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Using C++ function pointers in C#

P: n/a
I have written a library in ('native') C++, and I have made a lot of use
of function pointers e.g.:

/* Example C++ callbacks:

typedef void (*CBFUNC1)(unsigned int, const char*, object&);
typedef object* (*CBFUNC2)(object*, struct _mystruct* );

*/

How may I call back into C# code? - ideally, I would like the callbacks
to 'raise events' (so that more than one event sinks may 'get in on the
act') but failing that, simply executing code on the C# side will suffice.

Mar 14 '06 #1
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2 Replies


P: n/a
Bart,

You can define a delegate in .NET, and then pass that to your unmanaged
code. The CLR will expose the delegate as a function pointer which you can
call from your unmanaged code.

You have a slight problem with your callback. The interop layer does
not know how to handle references in C++. You need to expose the object as
a pointer, not a reference. Additionally, .NET doesn't know what a C++
object is (it's not the same as System.Object). That will need to be passed
as an IntPtr, and I don't think there is much you can do with it in .NET.
The same thing goes for the second callback, you would have to return an
IntPtr, and it seems you are expecting something off the unmanaged heap (an
object allocated with new in C++, it would seem).

Your signatures for the delegates would be:

delegate void CbFunc1(uint param1, [MarshalAs(UnmanagedType.LPStr)] string
param2, IntPtr param3);
delegate IntPtr CbFunc2(IntPtr param1, ref _mystruct param2);

Hope this helps.
--
- Nicholas Paldino [.NET/C# MVP]
- mv*@spam.guard.caspershouse.com

"Bart Simpson" <ea*********@springfield.com> wrote in message
news:dv**********@nwrdmz01.dmz.ncs.ea.ibs-infra.bt.com...
I have written a library in ('native') C++, and I have made a lot of use of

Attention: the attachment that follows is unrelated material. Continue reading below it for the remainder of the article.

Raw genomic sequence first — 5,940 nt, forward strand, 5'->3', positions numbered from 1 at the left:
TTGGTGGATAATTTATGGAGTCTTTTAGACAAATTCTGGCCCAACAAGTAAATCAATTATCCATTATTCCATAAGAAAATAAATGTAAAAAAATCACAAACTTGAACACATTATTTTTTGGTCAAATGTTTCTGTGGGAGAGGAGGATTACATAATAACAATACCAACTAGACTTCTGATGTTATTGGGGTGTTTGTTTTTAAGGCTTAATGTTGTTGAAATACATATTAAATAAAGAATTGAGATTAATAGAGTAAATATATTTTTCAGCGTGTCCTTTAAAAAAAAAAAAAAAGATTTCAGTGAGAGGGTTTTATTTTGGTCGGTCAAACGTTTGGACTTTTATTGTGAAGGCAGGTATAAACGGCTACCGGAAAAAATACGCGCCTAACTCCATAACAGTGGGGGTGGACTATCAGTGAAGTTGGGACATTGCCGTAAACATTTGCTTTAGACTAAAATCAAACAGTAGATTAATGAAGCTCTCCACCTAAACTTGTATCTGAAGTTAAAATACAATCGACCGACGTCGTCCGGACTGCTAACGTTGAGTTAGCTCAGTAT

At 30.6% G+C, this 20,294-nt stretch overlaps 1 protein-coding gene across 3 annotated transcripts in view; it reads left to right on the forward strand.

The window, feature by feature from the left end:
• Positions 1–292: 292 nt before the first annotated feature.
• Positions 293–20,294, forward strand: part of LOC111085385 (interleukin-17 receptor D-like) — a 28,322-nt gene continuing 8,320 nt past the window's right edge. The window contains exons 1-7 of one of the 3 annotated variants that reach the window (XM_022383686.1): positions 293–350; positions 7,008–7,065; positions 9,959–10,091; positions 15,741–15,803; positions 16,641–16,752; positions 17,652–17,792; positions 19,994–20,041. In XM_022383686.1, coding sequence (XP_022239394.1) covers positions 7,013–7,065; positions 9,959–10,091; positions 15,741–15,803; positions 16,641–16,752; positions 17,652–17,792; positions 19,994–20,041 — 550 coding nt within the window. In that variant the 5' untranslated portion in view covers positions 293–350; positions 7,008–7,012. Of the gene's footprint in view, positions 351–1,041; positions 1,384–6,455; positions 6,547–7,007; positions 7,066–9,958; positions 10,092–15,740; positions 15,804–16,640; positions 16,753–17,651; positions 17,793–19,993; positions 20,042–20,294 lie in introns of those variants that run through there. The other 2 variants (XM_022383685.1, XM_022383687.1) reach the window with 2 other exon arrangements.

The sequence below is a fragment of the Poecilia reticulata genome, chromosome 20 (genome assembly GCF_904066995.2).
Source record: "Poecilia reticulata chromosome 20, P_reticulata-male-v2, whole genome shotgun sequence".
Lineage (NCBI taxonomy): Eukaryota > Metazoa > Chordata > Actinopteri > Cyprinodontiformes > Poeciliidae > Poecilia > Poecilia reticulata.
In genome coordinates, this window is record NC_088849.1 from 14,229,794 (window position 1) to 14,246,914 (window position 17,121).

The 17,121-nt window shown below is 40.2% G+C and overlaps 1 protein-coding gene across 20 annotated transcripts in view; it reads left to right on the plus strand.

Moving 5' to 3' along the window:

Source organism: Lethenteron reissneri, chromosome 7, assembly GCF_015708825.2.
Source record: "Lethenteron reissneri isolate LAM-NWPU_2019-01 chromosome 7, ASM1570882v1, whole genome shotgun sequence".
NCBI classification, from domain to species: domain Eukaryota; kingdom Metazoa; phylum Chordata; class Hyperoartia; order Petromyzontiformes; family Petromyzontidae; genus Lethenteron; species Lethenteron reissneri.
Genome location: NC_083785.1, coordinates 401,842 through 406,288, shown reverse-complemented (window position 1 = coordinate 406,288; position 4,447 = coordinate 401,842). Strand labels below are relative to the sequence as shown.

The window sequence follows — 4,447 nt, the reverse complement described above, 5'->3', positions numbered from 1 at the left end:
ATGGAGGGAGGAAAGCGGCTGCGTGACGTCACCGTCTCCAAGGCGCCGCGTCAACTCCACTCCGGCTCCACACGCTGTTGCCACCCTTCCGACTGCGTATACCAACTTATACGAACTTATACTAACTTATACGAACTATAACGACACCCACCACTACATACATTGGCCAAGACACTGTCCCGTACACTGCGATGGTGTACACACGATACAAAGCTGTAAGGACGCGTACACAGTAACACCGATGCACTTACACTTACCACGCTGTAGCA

function pointers e.g.:

/* Example C++ callbacks:

typedef void (*CBFUNC1)(unsigned int, const char*, object&);
typedef object* (*CBFUNC2)(object*, struct _mystruct* );

*/

How may I call back into C# code? - ideally, I would like the callbacks to
'raise events' (so that more than one event sinks may 'get in on the act')
but failing that, simply executing code on the C# side will suffice.

Mar 14 '06 #2

P: n/a


Nicholas Paldino [.NET/C# MVP] wrote:
Bart,

You can define a delegate in .NET, and then pass that to your unmanaged
code. The CLR will expose the delegate as a function pointer which you can
call from your unmanaged code.

You have a slight problem with your callback. The interop layer does
not know how to handle references in C++. You need to expose the object as
a pointer, not a reference. Additionally, .NET doesn't know what a C++
object is (it's not the same as System.Object). That will need to be passed
as an IntPtr, and I don't think there is much you can do with it in .NET.
The same thing goes for the second callback, you would have to return an
IntPtr, and it seems you are expecting something off the unmanaged heap (an
object allocated with new in C++, it would seem).

Your signatures for the delegates would be:

delegate void CbFunc1(uint param1, [MarshalAs(UnmanagedType.LPStr)] string
param2, IntPtr param3);
delegate IntPtr CbFunc2(IntPtr param1, ref _mystruct param2);

Hope this helps.


Thanks. I notice you are passing the pointer toa struct as a ref
(instead of a IntPtr) in the 2nd delegate. Why is that (i.e. why not use
an IntPtr?)

Mar 14 '06 #3

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